crossings had been forced over the Sensee and Trinquis Rivers that morning, and the enemy was retiring, closely followed by battle patrols of the 1st Canadian Division.
"The 1st Canadian Division had relieved the 4th British Division in the line along the south side of the valleys of the Sensee and Trinquis Rivers, from Palluel exclusive to the Scarpe, during the nights October 5/6 and 6/7, coming under orders of the XXII. Corps.
The front had been a quiet one, the river valleys having been flooded by the enemy to an average width of from 300 to 400 yards, and the bridges destroyed.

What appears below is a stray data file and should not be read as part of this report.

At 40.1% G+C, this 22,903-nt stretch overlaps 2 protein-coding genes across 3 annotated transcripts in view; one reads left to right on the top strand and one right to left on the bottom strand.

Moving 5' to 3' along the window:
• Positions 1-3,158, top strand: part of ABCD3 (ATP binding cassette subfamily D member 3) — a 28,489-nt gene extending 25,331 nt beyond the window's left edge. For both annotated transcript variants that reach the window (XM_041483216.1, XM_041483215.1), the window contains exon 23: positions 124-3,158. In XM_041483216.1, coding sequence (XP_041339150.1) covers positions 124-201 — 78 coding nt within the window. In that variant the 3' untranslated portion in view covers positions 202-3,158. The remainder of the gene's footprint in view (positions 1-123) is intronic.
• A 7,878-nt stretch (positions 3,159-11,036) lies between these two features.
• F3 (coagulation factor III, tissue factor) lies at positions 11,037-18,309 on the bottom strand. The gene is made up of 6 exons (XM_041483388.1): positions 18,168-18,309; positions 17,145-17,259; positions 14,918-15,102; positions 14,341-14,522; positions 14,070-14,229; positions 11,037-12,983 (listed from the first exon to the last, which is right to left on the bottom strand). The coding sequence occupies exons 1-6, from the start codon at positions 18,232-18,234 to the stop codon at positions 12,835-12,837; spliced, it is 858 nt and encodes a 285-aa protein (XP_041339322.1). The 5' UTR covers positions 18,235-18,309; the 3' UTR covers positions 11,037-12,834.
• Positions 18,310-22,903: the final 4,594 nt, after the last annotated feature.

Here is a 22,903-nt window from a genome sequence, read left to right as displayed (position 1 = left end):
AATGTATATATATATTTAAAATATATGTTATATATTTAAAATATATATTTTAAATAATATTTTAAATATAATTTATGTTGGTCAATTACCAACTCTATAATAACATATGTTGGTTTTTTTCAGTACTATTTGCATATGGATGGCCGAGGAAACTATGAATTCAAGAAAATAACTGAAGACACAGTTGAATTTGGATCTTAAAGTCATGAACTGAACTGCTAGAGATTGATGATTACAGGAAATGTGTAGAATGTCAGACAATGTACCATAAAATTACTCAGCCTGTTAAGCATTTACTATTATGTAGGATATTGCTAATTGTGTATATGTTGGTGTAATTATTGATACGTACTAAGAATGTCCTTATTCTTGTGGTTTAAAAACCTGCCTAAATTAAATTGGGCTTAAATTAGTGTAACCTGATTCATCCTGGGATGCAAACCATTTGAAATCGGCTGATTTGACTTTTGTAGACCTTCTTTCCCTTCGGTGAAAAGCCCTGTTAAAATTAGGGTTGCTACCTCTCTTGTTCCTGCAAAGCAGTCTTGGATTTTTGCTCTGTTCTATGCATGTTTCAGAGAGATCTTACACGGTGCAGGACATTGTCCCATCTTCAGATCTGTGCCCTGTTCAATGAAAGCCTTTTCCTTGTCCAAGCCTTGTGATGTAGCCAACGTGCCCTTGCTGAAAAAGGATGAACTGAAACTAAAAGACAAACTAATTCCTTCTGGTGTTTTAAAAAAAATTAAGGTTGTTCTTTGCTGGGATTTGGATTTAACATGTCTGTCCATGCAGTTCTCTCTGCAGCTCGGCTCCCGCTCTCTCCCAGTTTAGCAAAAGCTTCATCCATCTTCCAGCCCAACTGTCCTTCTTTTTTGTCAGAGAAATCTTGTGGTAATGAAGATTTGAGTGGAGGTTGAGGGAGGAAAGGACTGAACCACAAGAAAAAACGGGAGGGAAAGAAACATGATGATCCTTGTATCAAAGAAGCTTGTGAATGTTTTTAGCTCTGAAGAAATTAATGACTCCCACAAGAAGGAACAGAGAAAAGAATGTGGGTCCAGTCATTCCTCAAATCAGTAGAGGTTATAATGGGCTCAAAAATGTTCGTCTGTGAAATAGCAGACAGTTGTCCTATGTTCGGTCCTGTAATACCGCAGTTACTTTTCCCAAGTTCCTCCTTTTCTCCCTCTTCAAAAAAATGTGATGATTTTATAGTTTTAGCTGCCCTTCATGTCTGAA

On the morning of October 8 the Division carried out a 'Chinese attack' with a view to ascertaining the enemy's probable action if attacked. Under cover of the barrage, patrols succeeded in enlarging the small bridge-head across the river at Sailly-enOstrevent, capturing 24 prisoners and two machine guns.
The enemy was expected to withdraw shortly, and this barrage was repeated daily at dawn with the object of harassing the enemy and testing his strength. At 3.00 a.m., October 10, battle patrols were pushed out by the 3rd Canadian Infantry Brigade (BrigadierGeneral G S. Tuxford) from the bridge-head at Sailly, and after capturing the village they entered the Drocourt-Queant line to the north-east. Thirty prisoners and six machine guns were sent back from Sailly at daylight ; a strong enemy counter-attack (estimated at two battalions) overran the force in the Drocourt-Queant line and recaptured Sailly, driving our line back to the line previously held.